Digital living-space listing company Apartments.com is launching a campaign supporting a sweepstakes offering free rent for life (of the renter, not the apartment). The alternative offer is also pretty good: free rent for a year. To tout the program, Jeff Goldblum reprises his role as fictive Silicon Valley-ite Brad Bellflower, the Steve Jobs of renting.
The company, acquired by CoStar last year for $585 million, says the “Rent for Life Sweepstakes” gives apartment dwellers the chance to get their rent covered by submitting a review of their current apartment to Apartments.com. During the campaign, which runs from until Oct. 12, the company will randomly select one reviewer per week to win free rent for a year for a total of 12 winners. At the conclusion of the sweepstakes, Apartments.com will randomly select and announce one winner to receive free rent for life.
The effort, via Santa Monica, Calif.-based RPA, is supported by two national TV to air on network prime and cable as well as Hulu and NBC's full episode player. The company will also do a home-page takeover of Wired.com and a roadblock on CNN.com July 23. Digital will extend to display, pre-roll and rich media as well as on social platforms. Local market radio is also planned, per the company.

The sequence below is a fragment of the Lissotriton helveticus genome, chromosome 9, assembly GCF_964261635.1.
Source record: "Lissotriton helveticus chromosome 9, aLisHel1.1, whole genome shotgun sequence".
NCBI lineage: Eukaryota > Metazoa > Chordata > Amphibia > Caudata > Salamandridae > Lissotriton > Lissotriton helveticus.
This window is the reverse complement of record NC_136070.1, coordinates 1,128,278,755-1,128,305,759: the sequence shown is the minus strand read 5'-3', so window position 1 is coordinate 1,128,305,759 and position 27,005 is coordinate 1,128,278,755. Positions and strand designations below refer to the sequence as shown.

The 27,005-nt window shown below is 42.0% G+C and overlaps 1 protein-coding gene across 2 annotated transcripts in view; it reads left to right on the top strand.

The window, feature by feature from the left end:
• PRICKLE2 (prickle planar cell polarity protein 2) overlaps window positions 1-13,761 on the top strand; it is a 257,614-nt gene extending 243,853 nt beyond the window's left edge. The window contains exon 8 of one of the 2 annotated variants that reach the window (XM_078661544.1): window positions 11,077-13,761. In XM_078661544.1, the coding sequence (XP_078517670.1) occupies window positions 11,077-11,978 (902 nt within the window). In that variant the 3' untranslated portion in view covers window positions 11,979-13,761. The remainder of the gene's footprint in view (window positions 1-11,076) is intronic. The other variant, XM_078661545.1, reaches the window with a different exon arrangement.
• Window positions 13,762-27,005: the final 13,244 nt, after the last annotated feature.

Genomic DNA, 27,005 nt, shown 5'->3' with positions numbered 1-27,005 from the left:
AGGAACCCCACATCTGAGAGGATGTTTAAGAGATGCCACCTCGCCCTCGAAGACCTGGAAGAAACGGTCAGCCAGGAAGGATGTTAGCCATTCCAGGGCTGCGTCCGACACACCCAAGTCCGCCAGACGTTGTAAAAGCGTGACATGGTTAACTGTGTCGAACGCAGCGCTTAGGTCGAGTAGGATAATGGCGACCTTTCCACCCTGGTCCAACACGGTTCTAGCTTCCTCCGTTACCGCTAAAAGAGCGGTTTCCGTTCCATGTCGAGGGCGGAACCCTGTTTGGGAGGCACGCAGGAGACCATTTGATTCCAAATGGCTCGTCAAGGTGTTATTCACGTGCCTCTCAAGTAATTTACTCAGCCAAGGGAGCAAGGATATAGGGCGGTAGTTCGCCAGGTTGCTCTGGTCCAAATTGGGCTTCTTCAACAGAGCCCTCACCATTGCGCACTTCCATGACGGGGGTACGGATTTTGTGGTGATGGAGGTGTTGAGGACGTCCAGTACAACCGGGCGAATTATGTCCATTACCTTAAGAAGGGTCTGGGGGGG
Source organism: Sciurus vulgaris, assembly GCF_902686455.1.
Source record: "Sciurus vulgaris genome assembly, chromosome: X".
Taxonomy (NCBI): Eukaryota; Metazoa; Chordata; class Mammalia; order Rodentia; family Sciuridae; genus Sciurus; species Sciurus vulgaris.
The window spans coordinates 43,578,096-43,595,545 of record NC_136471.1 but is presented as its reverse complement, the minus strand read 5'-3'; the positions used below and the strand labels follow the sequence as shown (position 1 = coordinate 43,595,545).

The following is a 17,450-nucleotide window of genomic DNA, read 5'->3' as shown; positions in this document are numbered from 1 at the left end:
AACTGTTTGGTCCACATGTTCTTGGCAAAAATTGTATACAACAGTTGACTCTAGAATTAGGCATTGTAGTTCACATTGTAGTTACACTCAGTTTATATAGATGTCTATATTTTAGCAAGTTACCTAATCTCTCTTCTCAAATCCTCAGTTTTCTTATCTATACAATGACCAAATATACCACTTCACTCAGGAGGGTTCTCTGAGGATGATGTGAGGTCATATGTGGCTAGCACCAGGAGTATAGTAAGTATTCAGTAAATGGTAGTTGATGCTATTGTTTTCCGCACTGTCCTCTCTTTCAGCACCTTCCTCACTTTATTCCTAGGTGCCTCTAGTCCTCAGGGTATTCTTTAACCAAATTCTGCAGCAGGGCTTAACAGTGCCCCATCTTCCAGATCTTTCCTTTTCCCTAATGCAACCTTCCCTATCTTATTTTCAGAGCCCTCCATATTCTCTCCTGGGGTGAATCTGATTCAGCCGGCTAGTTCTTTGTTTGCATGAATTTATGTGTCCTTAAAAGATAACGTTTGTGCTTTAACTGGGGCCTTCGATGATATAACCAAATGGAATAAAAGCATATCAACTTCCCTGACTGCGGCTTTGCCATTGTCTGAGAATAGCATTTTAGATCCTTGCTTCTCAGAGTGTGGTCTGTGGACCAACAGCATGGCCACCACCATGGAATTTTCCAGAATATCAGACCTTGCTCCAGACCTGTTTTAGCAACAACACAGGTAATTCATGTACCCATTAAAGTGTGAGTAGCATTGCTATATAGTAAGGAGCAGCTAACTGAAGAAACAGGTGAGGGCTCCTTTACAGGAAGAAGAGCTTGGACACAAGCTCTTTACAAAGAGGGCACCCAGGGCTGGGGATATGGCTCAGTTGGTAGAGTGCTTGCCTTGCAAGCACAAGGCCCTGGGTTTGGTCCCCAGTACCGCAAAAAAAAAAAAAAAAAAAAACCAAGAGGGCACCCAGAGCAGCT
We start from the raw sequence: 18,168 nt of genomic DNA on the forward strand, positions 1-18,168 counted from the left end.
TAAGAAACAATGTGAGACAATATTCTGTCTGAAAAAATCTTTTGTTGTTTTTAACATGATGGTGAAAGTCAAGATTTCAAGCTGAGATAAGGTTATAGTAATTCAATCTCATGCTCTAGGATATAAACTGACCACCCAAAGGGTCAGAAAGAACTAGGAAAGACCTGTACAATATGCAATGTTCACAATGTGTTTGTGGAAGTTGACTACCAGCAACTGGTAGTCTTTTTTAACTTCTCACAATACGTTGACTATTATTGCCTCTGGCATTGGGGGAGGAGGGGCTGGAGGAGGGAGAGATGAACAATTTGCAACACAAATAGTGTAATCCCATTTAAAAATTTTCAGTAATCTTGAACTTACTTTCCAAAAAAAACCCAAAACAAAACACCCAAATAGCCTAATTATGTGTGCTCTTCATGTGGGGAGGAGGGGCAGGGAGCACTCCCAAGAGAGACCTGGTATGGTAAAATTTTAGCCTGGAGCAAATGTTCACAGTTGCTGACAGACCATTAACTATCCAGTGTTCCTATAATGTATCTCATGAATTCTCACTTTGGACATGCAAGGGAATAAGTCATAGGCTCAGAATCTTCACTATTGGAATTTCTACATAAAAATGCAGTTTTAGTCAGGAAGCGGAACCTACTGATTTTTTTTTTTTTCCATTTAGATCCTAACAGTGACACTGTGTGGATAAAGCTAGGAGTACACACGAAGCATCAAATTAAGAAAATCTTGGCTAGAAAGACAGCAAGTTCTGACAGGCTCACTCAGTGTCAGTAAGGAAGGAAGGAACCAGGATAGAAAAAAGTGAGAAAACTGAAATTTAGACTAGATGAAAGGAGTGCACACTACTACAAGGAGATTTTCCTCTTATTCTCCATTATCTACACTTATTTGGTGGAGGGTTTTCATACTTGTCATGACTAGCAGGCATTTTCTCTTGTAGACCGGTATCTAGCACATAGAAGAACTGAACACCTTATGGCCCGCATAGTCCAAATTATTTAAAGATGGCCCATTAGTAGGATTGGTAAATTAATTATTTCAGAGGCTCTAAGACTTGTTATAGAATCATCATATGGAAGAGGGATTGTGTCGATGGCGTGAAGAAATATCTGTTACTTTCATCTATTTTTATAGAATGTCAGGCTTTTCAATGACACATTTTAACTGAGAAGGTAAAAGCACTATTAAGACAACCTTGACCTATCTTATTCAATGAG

One of the TV spots shows an elderly man in a futuristic apartment overlooking a city of tomorrow. He is extolling the virtues of the "Rent for Life" sweeps, saying that since science invented ways for people to live a lot longer, he's been enjoying free rent for a long, long time. Goldblum shows up, asks him, wryly, if he likes his apartment, and comments on the great view.
The company says support will come from a social media play driving submissions for the sweepstakes. It will feature announcement posts on Facebook and Twitter, and weekly winner recognition posts for each winner. The company says it will also re-Tweet (and its analog on other social channels) fan reaction.
The launch campaign with Goldblum touted a new search tool called Polygon, where users can virtually draw a shape on a map to outline search areas. It also lets you make commute time a variable.